Emergency situations can happen anytime and anywhere, so it’s always better to be ready for the unexpected. Emergency planning and preparedness is something that the whole family can get involved in, and it goes a long way in ensuring your safety in the face of disaster.
Every household should have a plan in-place and the tools to deal effectively with emergency situations. Whether you live in a sub-division, a high-rise condo or in a rural setting, would you really know what to do if things went seriously wrong? People often think that these types of emergencies will never happen to them. Hopefully that will be the case, but it’s always best to be prepared.
Understanding The Risks
Before you can effectively plan for emergency response, you first need to understand the nature of what could potentially happen in and around your home. Fire, major power outages and natural gas or carbon monoxide leaks would be common potential risks, but there can also be natural disasters that may pose a threat in the area that you live in. These could include tornados, floods, storm surges, mudslides, severe winter storms, earthquakes or even man-made disasters like chemical spills. Once you determine what could happen and the likelihood of it actually happening, then you can plan appropriately.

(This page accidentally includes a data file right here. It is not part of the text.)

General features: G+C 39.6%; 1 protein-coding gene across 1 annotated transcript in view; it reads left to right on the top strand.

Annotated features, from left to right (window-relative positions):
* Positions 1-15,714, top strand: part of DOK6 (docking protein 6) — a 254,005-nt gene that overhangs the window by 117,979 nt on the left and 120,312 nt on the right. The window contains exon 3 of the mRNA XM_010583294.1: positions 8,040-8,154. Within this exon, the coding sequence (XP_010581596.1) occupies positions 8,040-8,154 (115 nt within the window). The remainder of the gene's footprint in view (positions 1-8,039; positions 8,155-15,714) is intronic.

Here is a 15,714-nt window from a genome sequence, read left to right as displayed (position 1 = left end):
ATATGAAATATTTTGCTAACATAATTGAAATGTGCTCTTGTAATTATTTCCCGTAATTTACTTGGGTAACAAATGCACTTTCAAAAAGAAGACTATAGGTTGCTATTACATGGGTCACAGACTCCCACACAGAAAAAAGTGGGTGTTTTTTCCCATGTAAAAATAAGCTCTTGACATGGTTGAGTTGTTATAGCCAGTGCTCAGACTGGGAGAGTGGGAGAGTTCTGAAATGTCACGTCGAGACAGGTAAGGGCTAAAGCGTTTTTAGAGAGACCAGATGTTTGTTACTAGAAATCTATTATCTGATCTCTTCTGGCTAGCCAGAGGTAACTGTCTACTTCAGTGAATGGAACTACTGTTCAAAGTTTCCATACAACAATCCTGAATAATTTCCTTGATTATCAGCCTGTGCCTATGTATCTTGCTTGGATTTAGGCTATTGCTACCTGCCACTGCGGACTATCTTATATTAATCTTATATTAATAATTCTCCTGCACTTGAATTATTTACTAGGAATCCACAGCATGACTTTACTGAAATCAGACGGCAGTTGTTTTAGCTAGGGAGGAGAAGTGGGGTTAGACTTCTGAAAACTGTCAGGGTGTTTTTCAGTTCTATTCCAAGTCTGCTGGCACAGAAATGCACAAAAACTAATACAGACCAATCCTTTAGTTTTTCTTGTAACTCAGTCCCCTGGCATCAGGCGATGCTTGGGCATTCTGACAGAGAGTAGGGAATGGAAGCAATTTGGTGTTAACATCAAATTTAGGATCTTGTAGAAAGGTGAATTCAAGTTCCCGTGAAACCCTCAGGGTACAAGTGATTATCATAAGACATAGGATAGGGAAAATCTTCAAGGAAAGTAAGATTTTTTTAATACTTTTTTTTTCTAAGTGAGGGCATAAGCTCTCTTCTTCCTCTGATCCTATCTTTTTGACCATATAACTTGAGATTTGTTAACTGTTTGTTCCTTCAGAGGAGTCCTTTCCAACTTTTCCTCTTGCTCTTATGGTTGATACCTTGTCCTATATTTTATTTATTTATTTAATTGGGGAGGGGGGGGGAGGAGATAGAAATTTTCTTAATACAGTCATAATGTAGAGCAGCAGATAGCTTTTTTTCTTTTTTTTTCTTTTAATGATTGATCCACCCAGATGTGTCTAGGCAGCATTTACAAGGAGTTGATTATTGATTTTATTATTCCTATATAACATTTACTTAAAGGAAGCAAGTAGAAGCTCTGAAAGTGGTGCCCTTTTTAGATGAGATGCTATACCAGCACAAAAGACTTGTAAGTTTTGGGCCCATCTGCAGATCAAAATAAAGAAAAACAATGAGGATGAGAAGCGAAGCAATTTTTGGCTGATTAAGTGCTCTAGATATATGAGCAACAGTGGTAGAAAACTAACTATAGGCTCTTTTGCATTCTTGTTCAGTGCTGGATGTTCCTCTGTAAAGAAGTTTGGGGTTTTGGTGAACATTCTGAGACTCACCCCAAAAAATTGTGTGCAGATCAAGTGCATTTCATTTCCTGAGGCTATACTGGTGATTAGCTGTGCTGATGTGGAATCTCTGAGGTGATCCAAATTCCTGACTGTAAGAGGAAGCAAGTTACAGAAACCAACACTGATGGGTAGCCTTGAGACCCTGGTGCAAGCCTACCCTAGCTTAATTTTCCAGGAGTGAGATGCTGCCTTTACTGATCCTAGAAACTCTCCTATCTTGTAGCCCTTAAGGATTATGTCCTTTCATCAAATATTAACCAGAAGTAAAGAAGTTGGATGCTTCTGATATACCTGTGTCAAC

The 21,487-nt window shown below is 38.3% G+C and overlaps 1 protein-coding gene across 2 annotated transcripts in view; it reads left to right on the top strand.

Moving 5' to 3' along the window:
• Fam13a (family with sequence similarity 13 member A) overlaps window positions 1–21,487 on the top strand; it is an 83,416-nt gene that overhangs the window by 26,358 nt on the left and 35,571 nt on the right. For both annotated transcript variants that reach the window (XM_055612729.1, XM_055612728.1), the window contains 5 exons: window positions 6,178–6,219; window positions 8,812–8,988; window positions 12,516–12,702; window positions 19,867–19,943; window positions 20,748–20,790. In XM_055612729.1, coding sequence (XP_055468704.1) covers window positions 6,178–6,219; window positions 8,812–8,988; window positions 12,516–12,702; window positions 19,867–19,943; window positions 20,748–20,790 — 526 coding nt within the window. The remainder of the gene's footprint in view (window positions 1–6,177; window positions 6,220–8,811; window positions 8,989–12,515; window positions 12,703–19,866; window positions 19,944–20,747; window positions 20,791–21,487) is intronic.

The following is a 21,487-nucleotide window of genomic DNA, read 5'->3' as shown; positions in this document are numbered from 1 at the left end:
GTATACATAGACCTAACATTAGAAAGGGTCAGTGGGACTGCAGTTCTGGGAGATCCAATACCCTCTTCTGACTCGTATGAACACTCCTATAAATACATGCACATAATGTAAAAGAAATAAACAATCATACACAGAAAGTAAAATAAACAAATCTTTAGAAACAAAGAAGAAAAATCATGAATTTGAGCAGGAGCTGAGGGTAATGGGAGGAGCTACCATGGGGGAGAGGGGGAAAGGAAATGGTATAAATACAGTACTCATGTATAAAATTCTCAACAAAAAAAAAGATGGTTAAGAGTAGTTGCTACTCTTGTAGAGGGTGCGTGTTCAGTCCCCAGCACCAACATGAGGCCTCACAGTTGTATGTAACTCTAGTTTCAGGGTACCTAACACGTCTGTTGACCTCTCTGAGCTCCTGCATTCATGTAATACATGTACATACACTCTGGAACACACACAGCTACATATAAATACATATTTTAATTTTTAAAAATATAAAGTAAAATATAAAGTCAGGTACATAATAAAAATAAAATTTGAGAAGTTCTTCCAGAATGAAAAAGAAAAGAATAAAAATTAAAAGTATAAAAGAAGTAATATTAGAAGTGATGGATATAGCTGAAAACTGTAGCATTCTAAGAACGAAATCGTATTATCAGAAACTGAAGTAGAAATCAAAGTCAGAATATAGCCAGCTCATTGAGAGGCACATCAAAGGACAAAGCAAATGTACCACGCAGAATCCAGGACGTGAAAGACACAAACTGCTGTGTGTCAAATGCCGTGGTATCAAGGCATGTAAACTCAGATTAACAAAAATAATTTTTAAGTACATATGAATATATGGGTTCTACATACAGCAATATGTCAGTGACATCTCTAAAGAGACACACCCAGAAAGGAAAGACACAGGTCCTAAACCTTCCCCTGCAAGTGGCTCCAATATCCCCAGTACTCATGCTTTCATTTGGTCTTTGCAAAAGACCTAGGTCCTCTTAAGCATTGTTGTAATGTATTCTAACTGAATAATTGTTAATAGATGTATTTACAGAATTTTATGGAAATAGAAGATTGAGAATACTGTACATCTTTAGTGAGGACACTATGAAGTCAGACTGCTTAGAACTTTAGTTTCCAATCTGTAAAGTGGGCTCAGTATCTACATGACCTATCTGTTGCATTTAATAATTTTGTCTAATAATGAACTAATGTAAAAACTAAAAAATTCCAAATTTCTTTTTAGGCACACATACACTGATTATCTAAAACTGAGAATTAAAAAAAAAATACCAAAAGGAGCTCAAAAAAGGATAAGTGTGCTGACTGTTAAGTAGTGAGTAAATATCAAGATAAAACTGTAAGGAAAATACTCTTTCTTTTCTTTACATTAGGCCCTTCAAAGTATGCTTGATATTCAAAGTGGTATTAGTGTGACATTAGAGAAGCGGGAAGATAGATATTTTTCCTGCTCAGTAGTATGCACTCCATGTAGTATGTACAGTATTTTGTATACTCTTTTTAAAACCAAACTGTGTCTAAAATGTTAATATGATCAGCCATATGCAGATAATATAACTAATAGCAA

Making A Plan
Your household emergency response plan should be simple and include the fundamental elements that you need to escape dangerous situations and to stay safe afterwards. If you make things too complicated, family members are less likely to remember the details or get confused when it really counts.
- Whatever your own household plan may include, be sure to write it down and distribute a copy to family members to further enforce each of the steps. If plans are only done verbally, it can be easy to gloss-over or forget important details.
- Once you have an emergency plan established, ensure that you practice the steps or do ‘dry runs’ occasionally to keep all of the specifics top-of-mind. It’s also a good idea to quiz younger children on a regular basis on what to do or who to call in an emergency.
- The number one item in your preparedness plan should be the safe evacuation of your home in the event of an emergency. It should include recognizing the signs of danger, alarms and what they mean, and clear escape routes (with primary and alternate options). For this last point, create a floor plan of your home and indicate the quickest way to get outside from each room.
- Identify a family meeting place outside of your home in the event that an emergency evacuation is necessary. This helps to add structure to the plan, keeps family members safer and allows for an easy head count to ensure that no one is missing.